We returned to the world we’d left behind and realized and that there was a price to pay for all of the luxuries that we’d been dreaming about. Even though we’d changed, the rest of the world really hadn’t, and most of the uncertainty, chaos, and problems that we’d left behind were still sitting there waiting for us. We thought that we’d have lots of time on the trail to deal with whatever baggage we were dragging behind us, to figure out how we fit into the world, and what we wanted to do with our lives, but it didn’t seem to work out that way (at least for me). We’d been warned about post hike depression, that leaving the trail would be hard, and that we’d have trouble adjusting to civilization. We thought we understood what that meant and that we were prepared for it, but we weren’t. We had been a part of something that was bigger than ourselves and we had changed.
We had disconnected ourselves from jobs, our homes, our lives, and the people we loved so that we could follow a dream, hike the trail, and go on an incredible journey. Our new world on the trail had became our everything, and now that it was gone. We were lost at the very moment that we’d expected to be found. We went home but were strangers there because we had changed. The people that were close to us and understood us when we left didn’t understand us anymore because we had changed. Our trail families, the people that understood us now, were far away and having their own struggles as they tried to figure out how to connect to the worlds that they were returning to. It takes time or trauma or both to disconnect from the world as completely as we had, and we hadn’t truly understood how hard it would be and how much time it would take to reconnect to world.
It is three months later and it seems like most of us are either still working on reconnecting, or are preparing to disconnect again.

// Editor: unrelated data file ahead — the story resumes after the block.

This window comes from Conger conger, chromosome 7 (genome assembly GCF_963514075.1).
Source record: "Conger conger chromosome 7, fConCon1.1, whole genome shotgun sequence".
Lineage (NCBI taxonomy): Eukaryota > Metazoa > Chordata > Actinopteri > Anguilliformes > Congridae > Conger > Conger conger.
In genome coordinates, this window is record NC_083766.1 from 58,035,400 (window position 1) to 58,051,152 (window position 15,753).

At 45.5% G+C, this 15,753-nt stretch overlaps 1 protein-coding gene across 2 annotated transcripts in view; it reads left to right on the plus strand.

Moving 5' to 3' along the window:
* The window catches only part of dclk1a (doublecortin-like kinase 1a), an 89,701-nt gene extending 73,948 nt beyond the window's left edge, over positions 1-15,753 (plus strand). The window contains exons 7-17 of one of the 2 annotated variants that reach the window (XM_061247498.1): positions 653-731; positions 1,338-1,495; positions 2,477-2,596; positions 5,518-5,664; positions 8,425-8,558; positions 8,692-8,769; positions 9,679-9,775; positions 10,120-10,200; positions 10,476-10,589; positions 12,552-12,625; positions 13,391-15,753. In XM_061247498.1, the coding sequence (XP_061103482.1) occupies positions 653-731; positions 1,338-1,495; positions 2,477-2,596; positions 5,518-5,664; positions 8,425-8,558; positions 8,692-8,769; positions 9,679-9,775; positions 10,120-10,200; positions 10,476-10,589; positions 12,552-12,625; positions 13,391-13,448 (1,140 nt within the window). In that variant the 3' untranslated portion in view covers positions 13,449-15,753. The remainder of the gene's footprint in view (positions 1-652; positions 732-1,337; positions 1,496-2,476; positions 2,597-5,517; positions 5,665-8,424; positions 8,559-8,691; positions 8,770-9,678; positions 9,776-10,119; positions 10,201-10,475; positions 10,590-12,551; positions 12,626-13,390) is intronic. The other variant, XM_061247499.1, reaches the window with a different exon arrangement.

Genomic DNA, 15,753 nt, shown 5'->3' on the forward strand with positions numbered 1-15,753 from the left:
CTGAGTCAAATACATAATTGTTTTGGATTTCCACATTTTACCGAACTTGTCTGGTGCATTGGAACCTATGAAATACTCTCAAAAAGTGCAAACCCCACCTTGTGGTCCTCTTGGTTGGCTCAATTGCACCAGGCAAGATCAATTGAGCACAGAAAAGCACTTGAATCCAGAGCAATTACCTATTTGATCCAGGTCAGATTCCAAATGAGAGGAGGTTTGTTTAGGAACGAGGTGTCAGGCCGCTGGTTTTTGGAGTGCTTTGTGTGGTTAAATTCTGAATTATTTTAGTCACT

On January 9, 2014, just three months after completing his thru-hike of the AT and less than a year after finishing his military service, my friend Shady is dead. Shady was a thru-hiker, a war veteran, and an epic hero. At first glance Shady was just a thru-hiker like the rest of us, a part of our community, and a part of my trail family. As thru-hikers we know that, “You can leave the trail, but the trail never leaves you,” and as a vet, Shady had left the war, but the war hadn’t left him. Hiking with him during the day you wouldn’t know that he’d been an Airborne Ranger in the United States Army and that he had served one tour in Iraq and three tours in Afghanistan as part of United States Iraqi Freedom and Operation Enduring Freedom, respectively. He was kind, generous, and just like we immediately welcomed and accepted him as a part of our family, he immediately welcomed us and accepted us as part of his family. He was a part of our crew, he tried to take care of us and we tried to take care of him.
For most of us questions like, “Would you be willing to die to protect your family, your crew, your country” and “would you able kill to protect your country, your crew, and your family?” are purely theoretically. We haven’t been confronted with the harsh reality, sacrifices, and memories that happen when you’ve lived through answers to those questions. Many of our vets, however, have had to face those realities and either live or die with consequences. For them, sacrifice is no longer a romantic notion, it has become a complicated, messy reality. Facing those realities and living through those experiences disconnects them from the world that they are trying to protect. The sacrifices that Shady had made, had been willing to make, and continued to make were not intangible far away things comfortable tucked away in the land of theory. They stalked him on the trail and ambushed him in his sleep. He did not sleep well.